“Transparency” is the buzzword in government these days. That means an open government in which taxpayers can see what elected officials are doing with the people's money and what kinds of decisions our leaders are making.
It also means a government — whether at the federal, state or local level — that gives citizens access to open meetings and to open records, which they are entitled to under law.
Here's how a recent Associated Press story put it in summing up a lawsuit filed in Austin over open records requests:
“It's one of the most enduring conflicts surrounding public access — is there ever a situation where too much is, really, too much? When following the law puts the rights of a few ahead of the larger mission of a public agency?”
That conflict is roiling in our own community.
On one side is Debbie Harper, who started the Somervell County Salon Web site as a way to blog about subjects that interest her. Open government is her passion. She and her husband, Paul, who are both tech savvy from their stints with Microsoft Corp., post minutes and videos of public meeting and financial records of governmental entities, including the Glen Rose City Council, the Somervell County Commissioners Court and county departments, the Glen Rose Independent School District, the Somervell County Water District and the county's Hospital Authority Board.
“For five years I have been going to government meetings and recording them and putting them online — or getting the audio and putting it online,” Harper told me. “I do this because I genuinely believe in open government by the people and for the people, plus I love having an outlet for my opinions. Call me a sap if you want. Sometimes I write about local things I see going on that, gee, I have an opinion on and I back it up with stuff I read or record.”
On the other side are multiple government officials from these councils and boards who have complained to me that Harper's flurry of open records requests cost them too much time and money. She's been called a muckraker, a troublemaker and someone with “an agenda.” Some complain that they practically need to hire a full-time clerk to fulfill Harper's open records requests.
Harper believes in what she does and she admits she's not out to win any popularity contests and doesn't care if some people don't like her poking around in what she sees as the people's business. She views it as her right and she has the law on her side. And her work has done a lot of good things for Glen Rose and the county's citizens. For one thing, anyone who misses a meeting can check out the video, audio and minutes posted on the Somervell County Salon Web site.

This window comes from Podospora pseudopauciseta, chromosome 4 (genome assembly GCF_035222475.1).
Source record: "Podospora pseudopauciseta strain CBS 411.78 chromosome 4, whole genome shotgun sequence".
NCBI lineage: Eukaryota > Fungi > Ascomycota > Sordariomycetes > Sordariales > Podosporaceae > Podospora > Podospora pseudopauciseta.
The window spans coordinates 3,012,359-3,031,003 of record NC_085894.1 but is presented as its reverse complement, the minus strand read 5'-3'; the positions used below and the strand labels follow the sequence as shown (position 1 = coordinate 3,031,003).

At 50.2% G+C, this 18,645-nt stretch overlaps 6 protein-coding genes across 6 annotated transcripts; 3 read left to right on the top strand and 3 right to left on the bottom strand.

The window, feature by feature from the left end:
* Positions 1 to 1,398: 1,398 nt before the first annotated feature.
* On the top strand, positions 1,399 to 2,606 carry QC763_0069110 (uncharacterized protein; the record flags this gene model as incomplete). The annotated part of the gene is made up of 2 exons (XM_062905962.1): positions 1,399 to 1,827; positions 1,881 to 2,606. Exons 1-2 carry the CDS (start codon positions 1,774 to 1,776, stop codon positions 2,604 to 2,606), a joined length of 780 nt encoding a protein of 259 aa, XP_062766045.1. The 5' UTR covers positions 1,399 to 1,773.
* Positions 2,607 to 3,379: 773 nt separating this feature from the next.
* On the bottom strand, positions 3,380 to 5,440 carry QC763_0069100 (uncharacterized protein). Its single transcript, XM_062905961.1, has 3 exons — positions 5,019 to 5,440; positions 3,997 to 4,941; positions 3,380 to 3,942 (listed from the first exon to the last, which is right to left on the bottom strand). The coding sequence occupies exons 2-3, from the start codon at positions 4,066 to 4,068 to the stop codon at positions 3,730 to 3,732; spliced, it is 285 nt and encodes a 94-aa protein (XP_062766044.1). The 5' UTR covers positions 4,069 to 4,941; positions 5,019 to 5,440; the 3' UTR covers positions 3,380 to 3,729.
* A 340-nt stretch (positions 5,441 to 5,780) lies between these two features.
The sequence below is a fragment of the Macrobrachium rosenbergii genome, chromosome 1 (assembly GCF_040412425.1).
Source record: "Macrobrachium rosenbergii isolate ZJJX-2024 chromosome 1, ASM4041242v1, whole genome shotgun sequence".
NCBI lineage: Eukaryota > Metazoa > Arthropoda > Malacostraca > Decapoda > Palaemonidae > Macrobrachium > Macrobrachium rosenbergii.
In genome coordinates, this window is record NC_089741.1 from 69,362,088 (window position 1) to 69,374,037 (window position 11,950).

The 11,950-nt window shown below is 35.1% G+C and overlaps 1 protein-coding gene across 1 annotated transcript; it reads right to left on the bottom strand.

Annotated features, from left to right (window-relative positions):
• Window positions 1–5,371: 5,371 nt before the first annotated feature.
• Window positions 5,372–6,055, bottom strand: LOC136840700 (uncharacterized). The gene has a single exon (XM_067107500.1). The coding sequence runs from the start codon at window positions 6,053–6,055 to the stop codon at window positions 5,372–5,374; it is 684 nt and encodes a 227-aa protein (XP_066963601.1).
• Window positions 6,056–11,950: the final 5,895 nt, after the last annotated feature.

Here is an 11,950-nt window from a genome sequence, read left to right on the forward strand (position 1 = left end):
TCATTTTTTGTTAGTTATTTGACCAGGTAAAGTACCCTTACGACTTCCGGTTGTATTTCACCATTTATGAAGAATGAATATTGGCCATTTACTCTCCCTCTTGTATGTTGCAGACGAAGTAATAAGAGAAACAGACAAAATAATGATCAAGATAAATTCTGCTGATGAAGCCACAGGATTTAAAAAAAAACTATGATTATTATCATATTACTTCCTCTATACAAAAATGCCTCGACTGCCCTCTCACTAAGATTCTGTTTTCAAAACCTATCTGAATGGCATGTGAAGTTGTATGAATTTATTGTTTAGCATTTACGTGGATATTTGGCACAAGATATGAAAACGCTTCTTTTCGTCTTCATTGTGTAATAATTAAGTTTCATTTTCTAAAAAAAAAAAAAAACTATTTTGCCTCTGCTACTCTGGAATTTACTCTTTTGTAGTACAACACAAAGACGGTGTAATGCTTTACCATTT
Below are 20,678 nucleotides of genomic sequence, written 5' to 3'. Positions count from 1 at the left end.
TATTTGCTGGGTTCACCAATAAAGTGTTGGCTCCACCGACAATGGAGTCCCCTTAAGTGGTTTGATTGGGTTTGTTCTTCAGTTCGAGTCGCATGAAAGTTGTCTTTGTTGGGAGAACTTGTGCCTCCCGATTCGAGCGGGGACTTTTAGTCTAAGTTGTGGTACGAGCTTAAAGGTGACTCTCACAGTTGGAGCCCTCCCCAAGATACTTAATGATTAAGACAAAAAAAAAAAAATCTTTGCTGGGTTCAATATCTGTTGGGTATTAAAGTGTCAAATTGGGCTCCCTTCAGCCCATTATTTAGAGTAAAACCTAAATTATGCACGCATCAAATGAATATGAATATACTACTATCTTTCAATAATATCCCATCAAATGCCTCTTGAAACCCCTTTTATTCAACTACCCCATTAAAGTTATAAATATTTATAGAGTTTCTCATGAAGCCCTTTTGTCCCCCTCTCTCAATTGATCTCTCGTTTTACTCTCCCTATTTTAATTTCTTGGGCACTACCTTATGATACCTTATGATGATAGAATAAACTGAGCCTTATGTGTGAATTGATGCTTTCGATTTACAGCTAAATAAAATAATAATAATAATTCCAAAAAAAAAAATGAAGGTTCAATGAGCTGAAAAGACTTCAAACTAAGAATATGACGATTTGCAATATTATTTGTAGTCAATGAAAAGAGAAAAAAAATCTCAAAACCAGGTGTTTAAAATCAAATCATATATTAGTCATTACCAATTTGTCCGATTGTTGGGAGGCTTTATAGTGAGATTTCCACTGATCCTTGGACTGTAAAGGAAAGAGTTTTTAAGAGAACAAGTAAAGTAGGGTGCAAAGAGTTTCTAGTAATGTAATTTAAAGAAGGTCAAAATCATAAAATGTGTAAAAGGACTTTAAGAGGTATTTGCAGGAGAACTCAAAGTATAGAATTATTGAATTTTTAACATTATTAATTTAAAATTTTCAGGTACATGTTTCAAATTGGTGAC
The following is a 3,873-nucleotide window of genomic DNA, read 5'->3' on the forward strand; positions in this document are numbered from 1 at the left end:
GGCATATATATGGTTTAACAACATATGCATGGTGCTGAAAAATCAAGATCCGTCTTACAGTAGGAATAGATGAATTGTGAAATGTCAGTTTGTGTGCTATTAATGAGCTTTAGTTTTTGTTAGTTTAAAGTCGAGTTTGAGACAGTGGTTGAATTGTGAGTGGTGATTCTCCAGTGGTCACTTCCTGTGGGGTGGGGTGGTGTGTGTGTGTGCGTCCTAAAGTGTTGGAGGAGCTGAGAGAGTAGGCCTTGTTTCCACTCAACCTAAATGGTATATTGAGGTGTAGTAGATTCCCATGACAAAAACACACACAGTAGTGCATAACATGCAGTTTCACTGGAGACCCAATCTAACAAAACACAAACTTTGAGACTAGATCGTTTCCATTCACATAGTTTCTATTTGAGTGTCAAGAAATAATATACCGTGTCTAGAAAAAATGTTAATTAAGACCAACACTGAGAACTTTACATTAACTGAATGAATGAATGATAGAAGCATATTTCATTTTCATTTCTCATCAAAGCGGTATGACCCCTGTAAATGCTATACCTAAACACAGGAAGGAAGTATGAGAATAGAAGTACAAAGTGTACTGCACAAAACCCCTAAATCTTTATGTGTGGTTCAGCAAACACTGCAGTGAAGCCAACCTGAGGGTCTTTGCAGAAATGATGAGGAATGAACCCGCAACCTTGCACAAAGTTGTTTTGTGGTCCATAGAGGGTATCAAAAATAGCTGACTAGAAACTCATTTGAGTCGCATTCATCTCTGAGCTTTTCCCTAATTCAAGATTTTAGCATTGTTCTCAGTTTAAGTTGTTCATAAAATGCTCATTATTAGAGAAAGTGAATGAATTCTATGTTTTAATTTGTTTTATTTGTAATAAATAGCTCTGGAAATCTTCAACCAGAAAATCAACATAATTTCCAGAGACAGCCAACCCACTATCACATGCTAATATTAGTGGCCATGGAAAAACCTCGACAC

The Harpers also have taken on government boards and councils for not posting notices of meetings within the required advance time.
Like the Harpers, I believe in open government. Taxpayers have a right to know what elected officials are doing with their money and what decisions are being made. They have a right to know how safe their streets are, how well their children are being educated, how the hospital is functioning and what projects are being funded that affect their lives.
I don't know many people on either side of the debate who would take issue with that. It's part of living in a democratic society.
But what happens when a meeting is closed, or a notice of a public meeting isn't posted, as required by law, or officials balk at open records requests? What happens when people protest and demand accountability (which doesn't happen nearly enough in Glen Rose, at least, publicly). When such requests mean an employee has to take time away from other responsibilities to make copies or to research records?
In other words, are we willing to deal with inconvenience and even pay for open government? How far are we willing to go to keep government transparent?
I've filed open records requests myself and my requests weren't always welcomed. I recall one of my students at Tarleton State University, where I taught as an adjunct, and a response he received from a Texas police department when he asked for the records related to officers' use of Taser stun guns. The department said he could have the records — for $365,000. The Attorney General subsequently ordered the department to turn over the records for a reasonable amount.